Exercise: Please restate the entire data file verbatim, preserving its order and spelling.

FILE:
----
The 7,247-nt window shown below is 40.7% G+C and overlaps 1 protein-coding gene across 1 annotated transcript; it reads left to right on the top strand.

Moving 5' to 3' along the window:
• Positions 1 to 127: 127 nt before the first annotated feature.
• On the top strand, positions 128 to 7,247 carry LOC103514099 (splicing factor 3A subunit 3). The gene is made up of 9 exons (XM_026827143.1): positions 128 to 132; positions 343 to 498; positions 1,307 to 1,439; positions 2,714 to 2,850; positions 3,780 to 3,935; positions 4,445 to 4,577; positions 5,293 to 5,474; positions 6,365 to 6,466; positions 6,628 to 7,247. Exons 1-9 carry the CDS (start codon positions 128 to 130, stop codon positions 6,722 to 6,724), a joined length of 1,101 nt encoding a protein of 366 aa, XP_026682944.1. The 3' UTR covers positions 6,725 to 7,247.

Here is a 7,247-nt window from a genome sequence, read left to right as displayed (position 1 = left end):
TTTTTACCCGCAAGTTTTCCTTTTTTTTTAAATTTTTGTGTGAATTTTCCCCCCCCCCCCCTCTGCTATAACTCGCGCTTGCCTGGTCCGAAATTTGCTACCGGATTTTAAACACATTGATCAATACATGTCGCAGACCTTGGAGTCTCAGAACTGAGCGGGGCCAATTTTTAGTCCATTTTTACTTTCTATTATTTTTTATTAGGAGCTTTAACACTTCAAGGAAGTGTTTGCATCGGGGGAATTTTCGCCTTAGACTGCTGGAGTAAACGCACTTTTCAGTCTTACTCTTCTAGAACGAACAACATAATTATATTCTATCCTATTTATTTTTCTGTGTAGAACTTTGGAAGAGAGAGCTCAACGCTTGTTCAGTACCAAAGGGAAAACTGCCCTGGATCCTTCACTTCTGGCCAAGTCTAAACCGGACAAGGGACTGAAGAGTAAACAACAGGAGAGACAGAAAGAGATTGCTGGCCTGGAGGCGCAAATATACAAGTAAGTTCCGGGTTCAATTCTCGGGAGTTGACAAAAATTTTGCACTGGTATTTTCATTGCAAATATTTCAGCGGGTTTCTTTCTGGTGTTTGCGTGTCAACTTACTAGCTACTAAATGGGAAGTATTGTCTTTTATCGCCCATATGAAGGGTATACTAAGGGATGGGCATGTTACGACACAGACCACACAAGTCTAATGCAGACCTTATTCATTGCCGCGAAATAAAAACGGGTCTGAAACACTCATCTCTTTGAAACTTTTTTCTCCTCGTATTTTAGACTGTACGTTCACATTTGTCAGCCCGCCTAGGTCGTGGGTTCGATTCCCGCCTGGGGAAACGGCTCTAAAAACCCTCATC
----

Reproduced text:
The 7,247-nt window shown below is 40.7% G+C and overlaps 1 protein-coding gene across 1 annotated transcript; it reads left to right on the top strand.

Moving 5' to 3' along the window:
• Positions 1 to 127: 127 nt before the first annotated feature.
• On the top strand, positions 128 to 7,247 carry LOC103514099 (splicing factor 3A subunit 3). The gene is made up of 9 exons (XM_026827143.1): positions 128 to 132; positions 343 to 498; positions 1,307 to 1,439; positions 2,714 to 2,850; positions 3,780 to 3,935; positions 4,445 to 4,577; positions 5,293 to 5,474; positions 6,365 to 6,466; positions 6,628 to 7,247. Exons 1-9 carry the CDS (start codon positions 128 to 130, stop codon positions 6,722 to 6,724), a joined length of 1,101 nt encoding a protein of 366 aa, XP_026682944.1. The 3' UTR covers positions 6,725 to 7,247.

Here is a 7,247-nt window from a genome sequence, read left to right as displayed (position 1 = left end):
TTTTTACCCGCAAGTTTTCCTTTTTTTTTAAATTTTTGTGTGAATTTTCCCCCCCCCCCCCTCTGCTATAACTCGCGCTTGCCTGGTCCGAAATTTGCTACCGGATTTTAAACACATTGATCAATACATGTCGCAGACCTTGGAGTCTCAGAACTGAGCGGGGCCAATTTTTAGTCCATTTTTACTTTCTATTATTTTTTATTAGGAGCTTTAACACTTCAAGGAAGTGTTTGCATCGGGGGAATTTTCGCCTTAGACTGCTGGAGTAAACGCACTTTTCAGTCTTACTCTTCTAGAACGAACAACATAATTATATTCTATCCTATTTATTTTTCTGTGTAGAACTTTGGAAGAGAGAGCTCAACGCTTGTTCAGTACCAAAGGGAAAACTGCCCTGGATCCTTCACTTCTGGCCAAGTCTAAACCGGACAAGGGACTGAAGAGTAAACAACAGGAGAGACAGAAAGAGATTGCTGGCCTGGAGGCGCAAATATACAAGTAAGTTCCGGGTTCAATTCTCGGGAGTTGACAAAAATTTTGCACTGGTATTTTCATTGCAAATATTTCAGCGGGTTTCTTTCTGGTGTTTGCGTGTCAACTTACTAGCTACTAAATGGGAAGTATTGTCTTTTATCGCCCATATGAAGGGTATACTAAGGGATGGGCATGTTACGACACAGACCACACAAGTCTAATGCAGACCTTATTCATTGCCGCGAAATAAAAACGGGTCTGAAACACTCATCTCTTTGAAACTTTTTTCTCCTCGTATTTTAGACTGTACGTTCACATTTGTCAGCCCGCCTAGGTCGTGGGTTCGATTCCCGCCTGGGGAAACGGCTCTAAAAACCCTCATC